This system provides high-quality healthcare benefits to Swiss employees and residents but is also one of the most expensive in the world. Switzerland has no free, state-provided health services, and employers are not mandated to provide insurance to their employees.

Additionally, the government does provide subsidies to low-income residents or individuals with healthcare premiums that are more than 8% of their income.

Foreign expats must also obtain health insurance within at least three months of arrival.
To ensure all citizens can receive coverage, the Swiss government requires that all insurance providers offer a basic level of healthcare coverage. They may also not reject applicants.

Insurance companies may also offer supplemental or complementary plans for additional things not covered by basic insurance, such as alternative medicine and dental treatments.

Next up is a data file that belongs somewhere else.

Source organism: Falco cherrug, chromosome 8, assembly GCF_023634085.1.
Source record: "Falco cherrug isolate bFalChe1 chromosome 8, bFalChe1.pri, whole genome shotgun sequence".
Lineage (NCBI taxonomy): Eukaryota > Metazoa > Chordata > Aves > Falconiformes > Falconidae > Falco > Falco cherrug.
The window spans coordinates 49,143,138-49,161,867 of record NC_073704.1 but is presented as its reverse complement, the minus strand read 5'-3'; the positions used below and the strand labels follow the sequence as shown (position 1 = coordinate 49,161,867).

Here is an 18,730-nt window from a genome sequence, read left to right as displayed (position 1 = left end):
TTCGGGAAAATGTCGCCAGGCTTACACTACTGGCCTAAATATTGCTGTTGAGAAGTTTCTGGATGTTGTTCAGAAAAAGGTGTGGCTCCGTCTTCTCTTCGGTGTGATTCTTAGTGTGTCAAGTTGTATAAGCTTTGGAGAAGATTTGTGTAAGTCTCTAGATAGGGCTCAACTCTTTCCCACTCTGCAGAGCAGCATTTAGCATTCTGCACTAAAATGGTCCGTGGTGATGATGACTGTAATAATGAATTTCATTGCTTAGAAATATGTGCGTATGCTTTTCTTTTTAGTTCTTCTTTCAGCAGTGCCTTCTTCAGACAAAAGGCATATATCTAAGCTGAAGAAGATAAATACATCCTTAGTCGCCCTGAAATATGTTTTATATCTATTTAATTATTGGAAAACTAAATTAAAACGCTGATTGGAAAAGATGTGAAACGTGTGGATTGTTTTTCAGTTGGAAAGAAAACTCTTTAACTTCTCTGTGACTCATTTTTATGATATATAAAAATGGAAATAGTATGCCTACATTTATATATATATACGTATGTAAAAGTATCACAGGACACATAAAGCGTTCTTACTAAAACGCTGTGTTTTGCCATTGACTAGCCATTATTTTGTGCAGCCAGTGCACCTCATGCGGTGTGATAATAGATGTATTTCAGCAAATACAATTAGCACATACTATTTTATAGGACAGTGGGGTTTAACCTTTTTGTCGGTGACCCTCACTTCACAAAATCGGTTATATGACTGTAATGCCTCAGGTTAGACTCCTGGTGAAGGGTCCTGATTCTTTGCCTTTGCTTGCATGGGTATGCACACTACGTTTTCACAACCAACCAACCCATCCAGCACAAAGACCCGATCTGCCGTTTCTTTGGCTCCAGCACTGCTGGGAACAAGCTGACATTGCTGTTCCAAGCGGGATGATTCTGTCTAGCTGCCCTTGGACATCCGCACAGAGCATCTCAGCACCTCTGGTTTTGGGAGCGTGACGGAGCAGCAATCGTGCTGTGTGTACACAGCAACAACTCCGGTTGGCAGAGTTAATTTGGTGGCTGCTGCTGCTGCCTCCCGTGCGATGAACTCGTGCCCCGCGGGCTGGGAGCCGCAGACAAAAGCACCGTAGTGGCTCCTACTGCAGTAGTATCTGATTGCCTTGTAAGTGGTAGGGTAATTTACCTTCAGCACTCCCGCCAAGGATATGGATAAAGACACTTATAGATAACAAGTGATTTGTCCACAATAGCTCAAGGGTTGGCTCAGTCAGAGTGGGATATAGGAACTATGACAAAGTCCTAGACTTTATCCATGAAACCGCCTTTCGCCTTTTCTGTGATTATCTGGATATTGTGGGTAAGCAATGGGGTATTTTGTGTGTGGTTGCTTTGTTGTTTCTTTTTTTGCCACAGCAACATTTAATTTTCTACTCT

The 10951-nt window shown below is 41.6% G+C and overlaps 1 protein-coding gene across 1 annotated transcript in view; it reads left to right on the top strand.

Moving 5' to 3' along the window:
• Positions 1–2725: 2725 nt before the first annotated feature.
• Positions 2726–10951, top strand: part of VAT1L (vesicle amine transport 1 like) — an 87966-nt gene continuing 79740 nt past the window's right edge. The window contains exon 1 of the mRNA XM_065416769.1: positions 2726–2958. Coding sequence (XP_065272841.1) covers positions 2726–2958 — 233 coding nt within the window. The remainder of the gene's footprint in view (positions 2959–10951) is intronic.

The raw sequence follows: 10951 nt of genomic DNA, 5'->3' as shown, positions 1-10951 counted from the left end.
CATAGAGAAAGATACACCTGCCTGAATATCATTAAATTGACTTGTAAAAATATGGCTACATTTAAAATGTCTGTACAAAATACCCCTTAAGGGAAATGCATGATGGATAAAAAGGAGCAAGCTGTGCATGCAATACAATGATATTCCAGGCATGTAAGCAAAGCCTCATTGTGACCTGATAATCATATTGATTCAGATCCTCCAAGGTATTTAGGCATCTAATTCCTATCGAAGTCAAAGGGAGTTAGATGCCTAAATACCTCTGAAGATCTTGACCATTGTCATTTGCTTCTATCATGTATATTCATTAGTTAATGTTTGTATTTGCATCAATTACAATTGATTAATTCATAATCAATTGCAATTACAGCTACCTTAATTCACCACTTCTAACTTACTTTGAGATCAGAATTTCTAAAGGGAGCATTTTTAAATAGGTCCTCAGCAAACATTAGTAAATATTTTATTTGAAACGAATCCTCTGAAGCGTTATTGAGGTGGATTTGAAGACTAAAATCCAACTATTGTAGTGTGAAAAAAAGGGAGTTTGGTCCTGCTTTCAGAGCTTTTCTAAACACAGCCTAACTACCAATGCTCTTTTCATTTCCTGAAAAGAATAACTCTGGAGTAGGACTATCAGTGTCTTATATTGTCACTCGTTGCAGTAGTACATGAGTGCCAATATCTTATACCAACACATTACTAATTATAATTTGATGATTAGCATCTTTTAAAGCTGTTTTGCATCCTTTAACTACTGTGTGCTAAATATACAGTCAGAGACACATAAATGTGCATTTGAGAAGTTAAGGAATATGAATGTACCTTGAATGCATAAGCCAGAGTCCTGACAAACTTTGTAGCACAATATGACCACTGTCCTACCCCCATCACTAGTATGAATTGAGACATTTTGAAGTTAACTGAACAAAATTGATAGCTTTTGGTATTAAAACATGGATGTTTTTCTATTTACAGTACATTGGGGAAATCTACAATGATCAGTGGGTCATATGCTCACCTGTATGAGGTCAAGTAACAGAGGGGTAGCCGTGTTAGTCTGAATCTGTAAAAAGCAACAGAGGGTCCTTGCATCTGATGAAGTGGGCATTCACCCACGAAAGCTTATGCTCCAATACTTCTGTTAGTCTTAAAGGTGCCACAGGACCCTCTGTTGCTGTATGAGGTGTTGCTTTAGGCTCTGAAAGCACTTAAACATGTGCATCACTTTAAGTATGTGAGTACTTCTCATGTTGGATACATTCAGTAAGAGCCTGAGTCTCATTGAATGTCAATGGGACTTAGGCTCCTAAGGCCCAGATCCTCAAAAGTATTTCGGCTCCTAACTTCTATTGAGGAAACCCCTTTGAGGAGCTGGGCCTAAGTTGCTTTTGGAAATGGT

According to the Commonwealth Fund’s ranking, Switzerland’s healthcare system strengths include the following:

  • Universal and mandatory
  • High-quality care
  • Coordinated care
  • Skilled healthcare professionals 
  • Small income-related disparities 
  • Good communication between primary care doctors and specialists
  • Healthcare outcomes/responsive healthcare 
  • Low mortality rates

Looking to hire employees in Switzerland? Explore our Switzerland hiring guide.

Retain top talent with competitive healthcare benefits